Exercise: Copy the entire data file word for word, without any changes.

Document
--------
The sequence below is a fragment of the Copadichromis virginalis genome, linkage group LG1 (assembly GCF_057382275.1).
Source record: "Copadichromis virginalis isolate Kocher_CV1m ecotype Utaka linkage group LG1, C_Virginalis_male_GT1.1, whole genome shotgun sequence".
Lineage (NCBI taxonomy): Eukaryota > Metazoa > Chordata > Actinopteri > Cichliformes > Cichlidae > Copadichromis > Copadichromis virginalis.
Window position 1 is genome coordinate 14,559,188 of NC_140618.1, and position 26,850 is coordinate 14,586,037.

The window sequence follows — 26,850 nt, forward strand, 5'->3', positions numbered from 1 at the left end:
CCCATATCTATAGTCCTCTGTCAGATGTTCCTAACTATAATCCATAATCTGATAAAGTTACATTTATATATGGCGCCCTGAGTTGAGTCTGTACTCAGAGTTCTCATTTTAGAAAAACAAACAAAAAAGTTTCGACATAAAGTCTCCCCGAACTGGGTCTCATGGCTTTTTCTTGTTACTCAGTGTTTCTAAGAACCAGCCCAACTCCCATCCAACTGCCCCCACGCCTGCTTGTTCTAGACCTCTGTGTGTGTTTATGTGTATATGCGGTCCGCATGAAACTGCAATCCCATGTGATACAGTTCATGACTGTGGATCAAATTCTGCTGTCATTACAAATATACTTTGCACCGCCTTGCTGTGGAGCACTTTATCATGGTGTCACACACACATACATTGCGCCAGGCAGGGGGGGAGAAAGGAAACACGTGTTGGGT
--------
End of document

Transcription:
The sequence below is a fragment of the Copadichromis virginalis genome, linkage group LG1 (assembly GCF_057382275.1).
Source record: "Copadichromis virginalis isolate Kocher_CV1m ecotype Utaka linkage group LG1, C_Virginalis_male_GT1.1, whole genome shotgun sequence".
Lineage (NCBI taxonomy): Eukaryota > Metazoa > Chordata > Actinopteri > Cichliformes > Cichlidae > Copadichromis > Copadichromis virginalis.
Window position 1 is genome coordinate 14,559,188 of NC_140618.1, and position 26,850 is coordinate 14,586,037.

The window sequence follows — 26,850 nt, forward strand, 5'->3', positions numbered from 1 at the left end:
CCCATATCTATAGTCCTCTGTCAGATGTTCCTAACTATAATCCATAATCTGATAAAGTTACATTTATATATGGCGCCCTGAGTTGAGTCTGTACTCAGAGTTCTCATTTTAGAAAAACAAACAAAAAAGTTTCGACATAAAGTCTCCCCGAACTGGGTCTCATGGCTTTTTCTTGTTACTCAGTGTTTCTAAGAACCAGCCCAACTCCCATCCAACTGCCCCCACGCCTGCTTGTTCTAGACCTCTGTGTGTGTTTATGTGTATATGCGGTCCGCATGAAACTGCAATCCCATGTGATACAGTTCATGACTGTGGATCAAATTCTGCTGTCATTACAAATATACTTTGCACCGCCTTGCTGTGGAGCACTTTATCATGGTGTCACACACACATACATTGCGCCAGGCAGGGGGGGAGAAAGGAAACACGTGTTGGGT